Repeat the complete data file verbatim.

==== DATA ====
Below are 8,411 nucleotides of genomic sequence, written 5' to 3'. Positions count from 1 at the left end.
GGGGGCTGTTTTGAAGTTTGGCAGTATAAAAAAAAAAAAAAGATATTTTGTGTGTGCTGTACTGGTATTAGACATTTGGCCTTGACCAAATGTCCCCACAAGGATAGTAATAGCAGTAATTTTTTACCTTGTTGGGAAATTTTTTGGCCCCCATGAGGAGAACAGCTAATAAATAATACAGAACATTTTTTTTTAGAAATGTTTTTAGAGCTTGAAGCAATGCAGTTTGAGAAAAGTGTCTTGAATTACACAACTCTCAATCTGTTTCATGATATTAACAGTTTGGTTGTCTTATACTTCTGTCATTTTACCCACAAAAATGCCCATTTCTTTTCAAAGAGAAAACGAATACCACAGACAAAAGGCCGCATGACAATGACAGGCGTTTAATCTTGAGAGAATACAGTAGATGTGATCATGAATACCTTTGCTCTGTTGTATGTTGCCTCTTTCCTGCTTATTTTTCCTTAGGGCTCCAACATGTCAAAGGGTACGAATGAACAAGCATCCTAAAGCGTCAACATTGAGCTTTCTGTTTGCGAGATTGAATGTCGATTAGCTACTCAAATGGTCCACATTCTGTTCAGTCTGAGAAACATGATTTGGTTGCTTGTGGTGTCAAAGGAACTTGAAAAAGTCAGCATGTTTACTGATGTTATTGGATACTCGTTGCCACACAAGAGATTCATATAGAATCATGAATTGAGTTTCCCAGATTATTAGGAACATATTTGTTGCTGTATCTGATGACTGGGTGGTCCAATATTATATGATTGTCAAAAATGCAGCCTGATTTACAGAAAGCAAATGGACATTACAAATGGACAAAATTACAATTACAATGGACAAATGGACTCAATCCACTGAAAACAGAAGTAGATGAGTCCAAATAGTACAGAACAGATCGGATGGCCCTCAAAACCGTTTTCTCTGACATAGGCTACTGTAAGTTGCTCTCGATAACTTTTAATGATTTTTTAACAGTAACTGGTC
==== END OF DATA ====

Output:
Below are 8,411 nucleotides of genomic sequence, written 5' to 3'. Positions count from 1 at the left end.
GGGGGCTGTTTTGAAGTTTGGCAGTATAAAAAAAAAAAAAAGATATTTTGTGTGTGCTGTACTGGTATTAGACATTTGGCCTTGACCAAATGTCCCCACAAGGATAGTAATAGCAGTAATTTTTTACCTTGTTGGGAAATTTTTTGGCCCCCATGAGGAGAACAGCTAATAAATAATACAGAACATTTTTTTTTAGAAATGTTTTTAGAGCTTGAAGCAATGCAGTTTGAGAAAAGTGTCTTGAATTACACAACTCTCAATCTGTTTCATGATATTAACAGTTTGGTTGTCTTATACTTCTGTCATTTTACCCACAAAAATGCCCATTTCTTTTCAAAGAGAAAACGAATACCACAGACAAAAGGCCGCATGACAATGACAGGCGTTTAATCTTGAGAGAATACAGTAGATGTGATCATGAATACCTTTGCTCTGTTGTATGTTGCCTCTTTCCTGCTTATTTTTCCTTAGGGCTCCAACATGTCAAAGGGTACGAATGAACAAGCATCCTAAAGCGTCAACATTGAGCTTTCTGTTTGCGAGATTGAATGTCGATTAGCTACTCAAATGGTCCACATTCTGTTCAGTCTGAGAAACATGATTTGGTTGCTTGTGGTGTCAAAGGAACTTGAAAAAGTCAGCATGTTTACTGATGTTATTGGATACTCGTTGCCACACAAGAGATTCATATAGAATCATGAATTGAGTTTCCCAGATTATTAGGAACATATTTGTTGCTGTATCTGATGACTGGGTGGTCCAATATTATATGATTGTCAAAAATGCAGCCTGATTTACAGAAAGCAAATGGACATTACAAATGGACAAAATTACAATTACAATGGACAAATGGACTCAATCCACTGAAAACAGAAGTAGATGAGTCCAAATAGTACAGAACAGATCGGATGGCCCTCAAAACCGTTTTCTCTGACATAGGCTACTGTAAGTTGCTCTCGATAACTTTTAATGATTTTTTAACAGTAACTGGTC